The post-Covid economic order
It is now clear that the coronavirus pandemic (Covid-19) will not just have huge costs in terms of loss of lives and public health, but lead to enormous economic suffering. The nature of the disease is such that there is an inherent tension between preserving lives — which involves large scale lockdowns, restrictions on travel, and social distancing — and economic activity — which is based on mobility, migration, supply chains, trade, demand, and consumption. Governments across the world have intervened, in varying degrees, to minimise the distress. But what does the crisis, as well as the nature of the response, say about the new global economic paradigm?
The welfare State is back. This is the most significant transformation in decades in global economic policymaking. To be sure, the welfare element of State policy — even in the most developed capitalist democracies — never faded entirely. But the dominant wisdom was that the State should stick to its core function of provision of basic public services and act as a regulator, and leave the rest to the market to determine. But it is clear that governments will now have to intervene in every element of economic life. For the poor, food and cash transfer will become a reality; for citizens across the board, free or subsidised health care will have to be contemplated; for the unemployed, allowances may have to instituted; for business and companies, fiscal support will have to be provided, tax concessions given, and demand created through public interventions; for the working class, public expenditure will have to be ramped up. The irony is that at a time when the world is dominated by Right-wing leaders, the economic argument of the global Left has prevailed.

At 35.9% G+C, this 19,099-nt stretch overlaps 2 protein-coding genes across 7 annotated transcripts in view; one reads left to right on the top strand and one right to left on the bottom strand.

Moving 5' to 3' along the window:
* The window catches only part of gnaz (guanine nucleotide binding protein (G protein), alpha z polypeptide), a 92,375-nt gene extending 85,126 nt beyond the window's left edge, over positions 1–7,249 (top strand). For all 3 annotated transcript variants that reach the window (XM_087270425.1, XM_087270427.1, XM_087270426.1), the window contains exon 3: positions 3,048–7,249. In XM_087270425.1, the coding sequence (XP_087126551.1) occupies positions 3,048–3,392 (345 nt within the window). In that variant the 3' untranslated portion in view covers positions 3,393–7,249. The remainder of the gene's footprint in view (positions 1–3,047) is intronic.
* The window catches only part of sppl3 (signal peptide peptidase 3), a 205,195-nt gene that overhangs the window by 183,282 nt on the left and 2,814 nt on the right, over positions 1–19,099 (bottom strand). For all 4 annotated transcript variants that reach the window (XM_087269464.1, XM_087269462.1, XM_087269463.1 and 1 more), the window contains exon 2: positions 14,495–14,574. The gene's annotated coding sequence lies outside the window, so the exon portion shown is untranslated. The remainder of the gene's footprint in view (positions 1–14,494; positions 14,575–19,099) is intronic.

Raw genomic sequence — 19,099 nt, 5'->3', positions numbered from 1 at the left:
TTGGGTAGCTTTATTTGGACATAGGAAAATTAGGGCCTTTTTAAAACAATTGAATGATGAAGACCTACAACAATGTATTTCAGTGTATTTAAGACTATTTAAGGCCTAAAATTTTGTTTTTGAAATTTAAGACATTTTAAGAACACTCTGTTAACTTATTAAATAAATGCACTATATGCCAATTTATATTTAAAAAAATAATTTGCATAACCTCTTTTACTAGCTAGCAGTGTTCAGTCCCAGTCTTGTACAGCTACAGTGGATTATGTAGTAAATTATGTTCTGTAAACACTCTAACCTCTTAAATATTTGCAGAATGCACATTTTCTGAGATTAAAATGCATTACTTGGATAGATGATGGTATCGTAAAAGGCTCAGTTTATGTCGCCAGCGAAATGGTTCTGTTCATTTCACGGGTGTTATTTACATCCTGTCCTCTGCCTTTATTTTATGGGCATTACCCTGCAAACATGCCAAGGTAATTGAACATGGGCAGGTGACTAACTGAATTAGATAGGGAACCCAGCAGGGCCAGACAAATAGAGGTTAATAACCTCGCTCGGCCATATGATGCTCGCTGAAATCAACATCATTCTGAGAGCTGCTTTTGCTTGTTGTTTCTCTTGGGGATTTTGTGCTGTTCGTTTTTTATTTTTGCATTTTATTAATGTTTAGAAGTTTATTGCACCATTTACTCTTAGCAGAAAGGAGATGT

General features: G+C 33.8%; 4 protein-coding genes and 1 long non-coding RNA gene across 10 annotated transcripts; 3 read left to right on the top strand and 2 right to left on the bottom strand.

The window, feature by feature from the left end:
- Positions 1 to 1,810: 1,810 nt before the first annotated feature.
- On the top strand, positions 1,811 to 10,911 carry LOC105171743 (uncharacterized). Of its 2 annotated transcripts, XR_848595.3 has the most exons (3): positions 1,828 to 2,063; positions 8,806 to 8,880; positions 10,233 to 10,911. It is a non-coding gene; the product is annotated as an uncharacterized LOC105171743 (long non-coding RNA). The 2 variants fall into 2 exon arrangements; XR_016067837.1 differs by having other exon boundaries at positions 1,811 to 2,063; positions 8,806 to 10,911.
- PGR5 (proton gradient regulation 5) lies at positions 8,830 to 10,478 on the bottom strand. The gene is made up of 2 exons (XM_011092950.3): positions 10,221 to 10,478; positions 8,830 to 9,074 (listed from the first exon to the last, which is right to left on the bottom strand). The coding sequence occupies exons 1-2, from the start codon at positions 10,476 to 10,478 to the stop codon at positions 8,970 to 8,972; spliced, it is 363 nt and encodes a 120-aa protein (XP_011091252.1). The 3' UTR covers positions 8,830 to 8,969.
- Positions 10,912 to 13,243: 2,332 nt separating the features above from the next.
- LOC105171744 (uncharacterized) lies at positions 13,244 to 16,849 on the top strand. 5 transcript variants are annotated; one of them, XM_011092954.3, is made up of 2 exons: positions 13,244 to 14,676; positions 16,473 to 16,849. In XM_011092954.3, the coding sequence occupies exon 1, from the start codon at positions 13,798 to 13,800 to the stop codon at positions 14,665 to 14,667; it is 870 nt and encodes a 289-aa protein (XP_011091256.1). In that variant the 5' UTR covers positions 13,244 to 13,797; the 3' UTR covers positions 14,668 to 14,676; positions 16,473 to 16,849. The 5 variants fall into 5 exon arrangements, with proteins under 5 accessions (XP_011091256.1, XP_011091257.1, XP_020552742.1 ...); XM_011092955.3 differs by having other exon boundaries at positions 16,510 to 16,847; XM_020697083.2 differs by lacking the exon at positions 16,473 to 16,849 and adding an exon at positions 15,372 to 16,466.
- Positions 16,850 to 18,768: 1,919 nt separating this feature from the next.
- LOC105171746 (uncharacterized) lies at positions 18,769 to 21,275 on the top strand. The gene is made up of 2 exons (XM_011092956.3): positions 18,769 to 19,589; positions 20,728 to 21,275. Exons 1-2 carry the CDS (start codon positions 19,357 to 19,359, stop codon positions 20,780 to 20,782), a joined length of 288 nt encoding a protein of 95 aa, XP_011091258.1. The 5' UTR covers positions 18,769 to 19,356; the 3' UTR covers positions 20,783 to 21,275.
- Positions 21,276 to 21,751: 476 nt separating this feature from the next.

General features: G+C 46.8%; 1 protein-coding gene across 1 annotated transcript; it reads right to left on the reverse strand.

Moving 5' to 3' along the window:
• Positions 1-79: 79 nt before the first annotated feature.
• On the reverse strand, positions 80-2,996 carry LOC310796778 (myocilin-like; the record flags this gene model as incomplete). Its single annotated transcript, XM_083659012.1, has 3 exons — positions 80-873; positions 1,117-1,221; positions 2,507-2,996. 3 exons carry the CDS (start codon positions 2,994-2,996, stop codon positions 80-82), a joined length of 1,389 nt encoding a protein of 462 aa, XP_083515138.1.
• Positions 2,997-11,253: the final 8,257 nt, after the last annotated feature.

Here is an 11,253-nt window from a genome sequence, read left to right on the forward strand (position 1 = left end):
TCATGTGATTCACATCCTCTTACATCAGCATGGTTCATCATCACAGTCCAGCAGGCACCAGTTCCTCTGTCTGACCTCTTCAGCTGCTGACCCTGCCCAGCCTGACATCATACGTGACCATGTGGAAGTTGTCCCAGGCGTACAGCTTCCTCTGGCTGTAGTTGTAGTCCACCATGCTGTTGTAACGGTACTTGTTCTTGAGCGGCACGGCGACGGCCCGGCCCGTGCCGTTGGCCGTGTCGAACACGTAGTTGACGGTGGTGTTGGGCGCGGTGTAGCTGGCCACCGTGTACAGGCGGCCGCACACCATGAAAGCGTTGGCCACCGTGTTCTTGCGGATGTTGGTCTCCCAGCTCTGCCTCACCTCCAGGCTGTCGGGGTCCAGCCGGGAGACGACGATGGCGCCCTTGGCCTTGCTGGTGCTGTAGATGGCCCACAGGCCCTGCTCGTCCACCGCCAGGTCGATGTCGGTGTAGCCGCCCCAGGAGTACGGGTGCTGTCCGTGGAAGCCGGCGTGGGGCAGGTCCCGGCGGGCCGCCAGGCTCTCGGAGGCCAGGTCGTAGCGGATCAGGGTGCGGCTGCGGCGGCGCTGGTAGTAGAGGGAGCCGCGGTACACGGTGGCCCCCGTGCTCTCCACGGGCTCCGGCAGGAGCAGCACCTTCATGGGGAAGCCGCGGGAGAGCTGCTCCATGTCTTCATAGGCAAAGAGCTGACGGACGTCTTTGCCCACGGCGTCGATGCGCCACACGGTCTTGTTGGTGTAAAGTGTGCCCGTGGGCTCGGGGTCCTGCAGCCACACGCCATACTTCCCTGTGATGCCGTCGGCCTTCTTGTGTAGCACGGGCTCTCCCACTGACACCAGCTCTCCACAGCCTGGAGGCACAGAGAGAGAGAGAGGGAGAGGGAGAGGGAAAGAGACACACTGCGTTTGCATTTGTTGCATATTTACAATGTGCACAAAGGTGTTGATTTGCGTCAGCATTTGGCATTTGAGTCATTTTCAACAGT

But this does not mean a return to the old ways of conducting economic transactions, for the other most significant change will be the enhanced role of technology. To be sure, technology advances were driving economic integration in unprecedented ways already. This is what made work-from-home possible. But expect an ever greater reliance now on technology, and a reduction of human interface, in the ways people live their lives, spend their money, work, operate businesses, interact with friends and family, and create communities. All of this accelerates the digital transformation, which, in turn, will be disruptive. Both the government and the private sector will be affected by this. It is this twin process, of welfarism and enhanced State role on one hand and of technological disruption on the other, which will dictate the post-pandemic order.